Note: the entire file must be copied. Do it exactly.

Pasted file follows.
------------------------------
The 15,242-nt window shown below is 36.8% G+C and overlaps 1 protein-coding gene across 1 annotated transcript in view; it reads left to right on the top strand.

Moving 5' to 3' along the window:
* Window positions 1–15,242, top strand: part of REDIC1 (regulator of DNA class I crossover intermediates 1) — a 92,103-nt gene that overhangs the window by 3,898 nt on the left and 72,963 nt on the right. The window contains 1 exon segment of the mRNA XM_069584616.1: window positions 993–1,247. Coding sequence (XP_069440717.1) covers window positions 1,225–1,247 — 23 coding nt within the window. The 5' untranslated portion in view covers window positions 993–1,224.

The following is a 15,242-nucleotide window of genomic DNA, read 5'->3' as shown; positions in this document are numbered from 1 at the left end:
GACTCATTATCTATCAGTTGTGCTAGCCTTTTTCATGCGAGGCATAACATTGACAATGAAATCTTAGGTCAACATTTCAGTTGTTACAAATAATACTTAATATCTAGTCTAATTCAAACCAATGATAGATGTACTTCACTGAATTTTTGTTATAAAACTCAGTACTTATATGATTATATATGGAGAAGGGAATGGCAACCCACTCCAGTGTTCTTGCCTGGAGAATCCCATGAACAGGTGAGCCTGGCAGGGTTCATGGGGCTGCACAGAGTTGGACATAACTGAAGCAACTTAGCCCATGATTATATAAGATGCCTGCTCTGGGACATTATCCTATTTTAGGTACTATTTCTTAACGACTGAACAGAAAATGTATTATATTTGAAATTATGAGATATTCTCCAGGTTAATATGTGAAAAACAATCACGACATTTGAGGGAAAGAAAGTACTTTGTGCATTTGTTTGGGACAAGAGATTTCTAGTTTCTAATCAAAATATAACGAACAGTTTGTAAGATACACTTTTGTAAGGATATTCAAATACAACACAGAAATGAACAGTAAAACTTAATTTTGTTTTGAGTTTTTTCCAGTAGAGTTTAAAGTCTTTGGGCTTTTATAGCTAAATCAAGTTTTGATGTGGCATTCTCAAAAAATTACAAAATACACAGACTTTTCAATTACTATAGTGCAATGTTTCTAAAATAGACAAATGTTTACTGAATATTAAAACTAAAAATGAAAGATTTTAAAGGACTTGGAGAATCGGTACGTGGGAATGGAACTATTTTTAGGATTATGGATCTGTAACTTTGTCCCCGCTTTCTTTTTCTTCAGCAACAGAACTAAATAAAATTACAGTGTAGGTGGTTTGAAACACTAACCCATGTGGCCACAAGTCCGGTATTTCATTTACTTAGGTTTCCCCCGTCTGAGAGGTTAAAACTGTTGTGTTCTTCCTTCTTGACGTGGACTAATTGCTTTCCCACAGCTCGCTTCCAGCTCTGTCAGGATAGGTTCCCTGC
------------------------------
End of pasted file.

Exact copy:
The 15,242-nt window shown below is 36.8% G+C and overlaps 1 protein-coding gene across 1 annotated transcript in view; it reads left to right on the top strand.

Moving 5' to 3' along the window:
* Window positions 1–15,242, top strand: part of REDIC1 (regulator of DNA class I crossover intermediates 1) — a 92,103-nt gene that overhangs the window by 3,898 nt on the left and 72,963 nt on the right. The window contains 1 exon segment of the mRNA XM_069584616.1: window positions 993–1,247. Coding sequence (XP_069440717.1) covers window positions 1,225–1,247 — 23 coding nt within the window. The 5' untranslated portion in view covers window positions 993–1,224.

The following is a 15,242-nucleotide window of genomic DNA, read 5'->3' as shown; positions in this document are numbered from 1 at the left end:
GACTCATTATCTATCAGTTGTGCTAGCCTTTTTCATGCGAGGCATAACATTGACAATGAAATCTTAGGTCAACATTTCAGTTGTTACAAATAATACTTAATATCTAGTCTAATTCAAACCAATGATAGATGTACTTCACTGAATTTTTGTTATAAAACTCAGTACTTATATGATTATATATGGAGAAGGGAATGGCAACCCACTCCAGTGTTCTTGCCTGGAGAATCCCATGAACAGGTGAGCCTGGCAGGGTTCATGGGGCTGCACAGAGTTGGACATAACTGAAGCAACTTAGCCCATGATTATATAAGATGCCTGCTCTGGGACATTATCCTATTTTAGGTACTATTTCTTAACGACTGAACAGAAAATGTATTATATTTGAAATTATGAGATATTCTCCAGGTTAATATGTGAAAAACAATCACGACATTTGAGGGAAAGAAAGTACTTTGTGCATTTGTTTGGGACAAGAGATTTCTAGTTTCTAATCAAAATATAACGAACAGTTTGTAAGATACACTTTTGTAAGGATATTCAAATACAACACAGAAATGAACAGTAAAACTTAATTTTGTTTTGAGTTTTTTCCAGTAGAGTTTAAAGTCTTTGGGCTTTTATAGCTAAATCAAGTTTTGATGTGGCATTCTCAAAAAATTACAAAATACACAGACTTTTCAATTACTATAGTGCAATGTTTCTAAAATAGACAAATGTTTACTGAATATTAAAACTAAAAATGAAAGATTTTAAAGGACTTGGAGAATCGGTACGTGGGAATGGAACTATTTTTAGGATTATGGATCTGTAACTTTGTCCCCGCTTTCTTTTTCTTCAGCAACAGAACTAAATAAAATTACAGTGTAGGTGGTTTGAAACACTAACCCATGTGGCCACAAGTCCGGTATTTCATTTACTTAGGTTTCCCCCGTCTGAGAGGTTAAAACTGTTGTGTTCTTCCTTCTTGACGTGGACTAATTGCTTTCCCACAGCTCGCTTCCAGCTCTGTCAGGATAGGTTCCCTGC